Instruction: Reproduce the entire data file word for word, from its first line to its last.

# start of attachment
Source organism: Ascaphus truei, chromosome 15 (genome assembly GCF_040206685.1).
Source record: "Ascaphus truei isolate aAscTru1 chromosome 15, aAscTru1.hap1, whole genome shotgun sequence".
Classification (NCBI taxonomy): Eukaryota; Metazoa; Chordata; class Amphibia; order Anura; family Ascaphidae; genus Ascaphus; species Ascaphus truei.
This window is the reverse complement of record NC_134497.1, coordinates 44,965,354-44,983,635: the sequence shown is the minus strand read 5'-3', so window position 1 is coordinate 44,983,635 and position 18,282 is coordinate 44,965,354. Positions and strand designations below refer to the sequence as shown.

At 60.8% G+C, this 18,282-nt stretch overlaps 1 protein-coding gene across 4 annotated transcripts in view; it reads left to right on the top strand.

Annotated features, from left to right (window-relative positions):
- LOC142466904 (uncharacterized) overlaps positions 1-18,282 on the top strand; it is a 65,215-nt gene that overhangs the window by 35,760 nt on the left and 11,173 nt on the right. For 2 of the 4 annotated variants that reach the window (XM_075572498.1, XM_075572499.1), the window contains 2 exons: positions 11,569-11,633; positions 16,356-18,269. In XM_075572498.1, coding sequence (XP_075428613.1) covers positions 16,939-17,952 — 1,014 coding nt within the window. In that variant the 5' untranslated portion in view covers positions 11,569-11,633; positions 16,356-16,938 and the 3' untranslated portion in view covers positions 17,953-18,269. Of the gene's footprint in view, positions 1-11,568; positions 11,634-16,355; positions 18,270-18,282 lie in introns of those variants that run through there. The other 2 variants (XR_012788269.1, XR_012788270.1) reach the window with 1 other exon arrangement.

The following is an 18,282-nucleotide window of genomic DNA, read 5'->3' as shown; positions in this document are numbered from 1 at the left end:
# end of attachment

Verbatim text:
Source organism: Ascaphus truei, chromosome 15 (genome assembly GCF_040206685.1).
Source record: "Ascaphus truei isolate aAscTru1 chromosome 15, aAscTru1.hap1, whole genome shotgun sequence".
Classification (NCBI taxonomy): Eukaryota; Metazoa; Chordata; class Amphibia; order Anura; family Ascaphidae; genus Ascaphus; species Ascaphus truei.
This window is the reverse complement of record NC_134497.1, coordinates 44,965,354-44,983,635: the sequence shown is the minus strand read 5'-3', so window position 1 is coordinate 44,983,635 and position 18,282 is coordinate 44,965,354. Positions and strand designations below refer to the sequence as shown.

At 60.8% G+C, this 18,282-nt stretch overlaps 1 protein-coding gene across 4 annotated transcripts in view; it reads left to right on the top strand.

Annotated features, from left to right (window-relative positions):
- LOC142466904 (uncharacterized) overlaps positions 1-18,282 on the top strand; it is a 65,215-nt gene that overhangs the window by 35,760 nt on the left and 11,173 nt on the right. For 2 of the 4 annotated variants that reach the window (XM_075572498.1, XM_075572499.1), the window contains 2 exons: positions 11,569-11,633; positions 16,356-18,269. In XM_075572498.1, coding sequence (XP_075428613.1) covers positions 16,939-17,952 — 1,014 coding nt within the window. In that variant the 5' untranslated portion in view covers positions 11,569-11,633; positions 16,356-16,938 and the 3' untranslated portion in view covers positions 17,953-18,269. Of the gene's footprint in view, positions 1-11,568; positions 11,634-16,355; positions 18,270-18,282 lie in introns of those variants that run through there. The other 2 variants (XR_012788269.1, XR_012788270.1) reach the window with 1 other exon arrangement.

The following is an 18,282-nucleotide window of genomic DNA, read 5'->3' as shown; positions in this document are numbered from 1 at the left end: